Curriculum Guide · Courses
Energy Trading and Market Regulation II
Professor Mark Higgins
LL.M Course 969 (cross-listed) | 2 credit hours
A combination of forces is reshaping today's energy trading markets, including the changing nature of financial market regulation following the passage of the Dodd-Frank Wall Street Reform and Consumer Protection Act (Dodd-Frank). These changing dynamics present new legal challenges not only for traditional energy companies using previously unregulated financial derivative instruments to hedge or mitigate commercial risk, but also for financial speculators employing automated, high-frequency trading systems in the electricity, natural gas, and oil sectors. This course will focus on the regulation of the financial energy markets by examining: (i) the history and current model of derivatives regulation under the Commodity Exchange Act, as amended by Dodd-Frank; (ii) the legal, regulatory and market responses to ongoing challenges, including ensuring market transparency and integrity, including preventing market manipulation, disruptive trading practices, and excessive speculation of the sort perpetrated by the hedge fund Amaranth in 2007; and (iii) the constant interplay between Congress, the federal energy market regulators, and the entities subject to financial energy market regulation. Students will gain an appreciation for the legal challenges confronted by energy market participants. Some sessions will feature guest lecturers. There will be no examination. Instead, students’ grades will be based on a final paper requiring legal analysis of actual issues confronting attorneys advising entities trading in financial energy markets.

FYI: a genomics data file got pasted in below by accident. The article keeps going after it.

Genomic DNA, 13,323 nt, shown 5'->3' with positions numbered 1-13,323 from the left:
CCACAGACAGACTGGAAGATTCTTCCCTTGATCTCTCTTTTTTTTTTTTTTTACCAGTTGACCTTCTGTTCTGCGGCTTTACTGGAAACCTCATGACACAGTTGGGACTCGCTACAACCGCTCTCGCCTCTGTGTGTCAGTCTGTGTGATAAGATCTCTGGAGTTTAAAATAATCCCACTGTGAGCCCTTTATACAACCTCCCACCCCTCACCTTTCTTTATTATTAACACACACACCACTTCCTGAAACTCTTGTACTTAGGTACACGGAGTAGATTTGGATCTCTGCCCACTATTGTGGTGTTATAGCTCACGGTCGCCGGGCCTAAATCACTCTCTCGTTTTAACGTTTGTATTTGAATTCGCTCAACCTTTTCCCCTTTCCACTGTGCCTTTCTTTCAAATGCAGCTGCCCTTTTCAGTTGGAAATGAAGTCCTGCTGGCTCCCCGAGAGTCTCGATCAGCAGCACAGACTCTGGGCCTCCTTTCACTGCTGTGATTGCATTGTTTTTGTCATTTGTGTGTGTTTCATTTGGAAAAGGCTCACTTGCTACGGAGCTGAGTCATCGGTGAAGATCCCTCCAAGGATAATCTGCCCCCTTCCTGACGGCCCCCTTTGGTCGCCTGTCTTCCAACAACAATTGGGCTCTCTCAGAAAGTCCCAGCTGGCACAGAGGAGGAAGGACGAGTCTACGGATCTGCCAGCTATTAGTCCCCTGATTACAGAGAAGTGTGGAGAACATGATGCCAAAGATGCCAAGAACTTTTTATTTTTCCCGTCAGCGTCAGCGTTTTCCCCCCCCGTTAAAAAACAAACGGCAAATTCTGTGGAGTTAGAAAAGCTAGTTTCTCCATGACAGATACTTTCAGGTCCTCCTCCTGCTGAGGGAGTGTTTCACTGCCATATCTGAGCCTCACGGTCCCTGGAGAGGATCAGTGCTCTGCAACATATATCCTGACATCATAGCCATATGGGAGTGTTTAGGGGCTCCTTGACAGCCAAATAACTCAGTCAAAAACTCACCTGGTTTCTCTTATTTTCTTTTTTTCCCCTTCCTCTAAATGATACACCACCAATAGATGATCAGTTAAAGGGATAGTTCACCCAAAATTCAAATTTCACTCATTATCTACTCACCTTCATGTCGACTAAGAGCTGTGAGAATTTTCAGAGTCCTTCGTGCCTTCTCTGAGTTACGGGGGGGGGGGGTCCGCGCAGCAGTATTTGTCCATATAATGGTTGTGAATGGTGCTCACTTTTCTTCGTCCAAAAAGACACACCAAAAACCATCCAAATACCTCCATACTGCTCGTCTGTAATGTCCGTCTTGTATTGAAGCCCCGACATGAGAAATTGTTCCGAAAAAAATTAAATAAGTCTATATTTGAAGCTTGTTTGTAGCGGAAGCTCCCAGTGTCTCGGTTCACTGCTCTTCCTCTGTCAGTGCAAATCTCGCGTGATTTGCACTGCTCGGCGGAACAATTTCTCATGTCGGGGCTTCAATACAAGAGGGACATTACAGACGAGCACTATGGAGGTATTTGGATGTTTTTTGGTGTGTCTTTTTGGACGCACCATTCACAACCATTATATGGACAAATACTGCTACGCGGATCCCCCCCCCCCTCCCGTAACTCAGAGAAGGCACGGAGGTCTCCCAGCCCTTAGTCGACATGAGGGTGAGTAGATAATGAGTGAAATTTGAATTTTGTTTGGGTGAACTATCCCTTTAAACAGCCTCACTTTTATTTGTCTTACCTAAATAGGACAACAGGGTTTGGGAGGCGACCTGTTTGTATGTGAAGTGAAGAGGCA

Recommended: Energy Trading & Market Regulation I; Futures Regulation and the Commodity Exchange Act; Introduction to the Regulation of Derivatives